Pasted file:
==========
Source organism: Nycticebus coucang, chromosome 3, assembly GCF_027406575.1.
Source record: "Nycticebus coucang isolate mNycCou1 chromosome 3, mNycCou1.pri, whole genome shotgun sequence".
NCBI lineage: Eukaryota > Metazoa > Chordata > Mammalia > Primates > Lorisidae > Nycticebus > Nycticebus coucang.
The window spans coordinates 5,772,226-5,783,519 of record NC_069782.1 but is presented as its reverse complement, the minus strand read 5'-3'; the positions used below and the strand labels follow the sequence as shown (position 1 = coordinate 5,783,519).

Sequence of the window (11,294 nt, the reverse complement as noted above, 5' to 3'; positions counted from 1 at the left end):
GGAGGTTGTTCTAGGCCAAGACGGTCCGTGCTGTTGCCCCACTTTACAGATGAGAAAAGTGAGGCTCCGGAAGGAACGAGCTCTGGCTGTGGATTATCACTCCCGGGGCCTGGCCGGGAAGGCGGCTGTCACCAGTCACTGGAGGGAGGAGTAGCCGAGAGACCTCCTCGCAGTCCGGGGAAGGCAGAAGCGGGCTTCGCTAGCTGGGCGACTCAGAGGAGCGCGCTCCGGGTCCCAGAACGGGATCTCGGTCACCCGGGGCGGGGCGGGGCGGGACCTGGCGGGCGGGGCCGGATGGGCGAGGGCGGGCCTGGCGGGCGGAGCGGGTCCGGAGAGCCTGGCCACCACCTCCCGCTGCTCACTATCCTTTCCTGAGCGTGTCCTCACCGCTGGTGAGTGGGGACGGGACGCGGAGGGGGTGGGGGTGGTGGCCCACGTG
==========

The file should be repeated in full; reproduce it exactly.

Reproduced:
Source organism: Nycticebus coucang, chromosome 3, assembly GCF_027406575.1.
Source record: "Nycticebus coucang isolate mNycCou1 chromosome 3, mNycCou1.pri, whole genome shotgun sequence".
NCBI lineage: Eukaryota > Metazoa > Chordata > Mammalia > Primates > Lorisidae > Nycticebus > Nycticebus coucang.
The window spans coordinates 5,772,226-5,783,519 of record NC_069782.1 but is presented as its reverse complement, the minus strand read 5'-3'; the positions used below and the strand labels follow the sequence as shown (position 1 = coordinate 5,783,519).

Sequence of the window (11,294 nt, the reverse complement as noted above, 5' to 3'; positions counted from 1 at the left end):
GGAGGTTGTTCTAGGCCAAGACGGTCCGTGCTGTTGCCCCACTTTACAGATGAGAAAAGTGAGGCTCCGGAAGGAACGAGCTCTGGCTGTGGATTATCACTCCCGGGGCCTGGCCGGGAAGGCGGCTGTCACCAGTCACTGGAGGGAGGAGTAGCCGAGAGACCTCCTCGCAGTCCGGGGAAGGCAGAAGCGGGCTTCGCTAGCTGGGCGACTCAGAGGAGCGCGCTCCGGGTCCCAGAACGGGATCTCGGTCACCCGGGGCGGGGCGGGGCGGGACCTGGCGGGCGGGGCCGGATGGGCGAGGGCGGGCCTGGCGGGCGGAGCGGGTCCGGAGAGCCTGGCCACCACCTCCCGCTGCTCACTATCCTTTCCTGAGCGTGTCCTCACCGCTGGTGAGTGGGGACGGGACGCGGAGGGGGTGGGGGTGGTGGCCCACGTG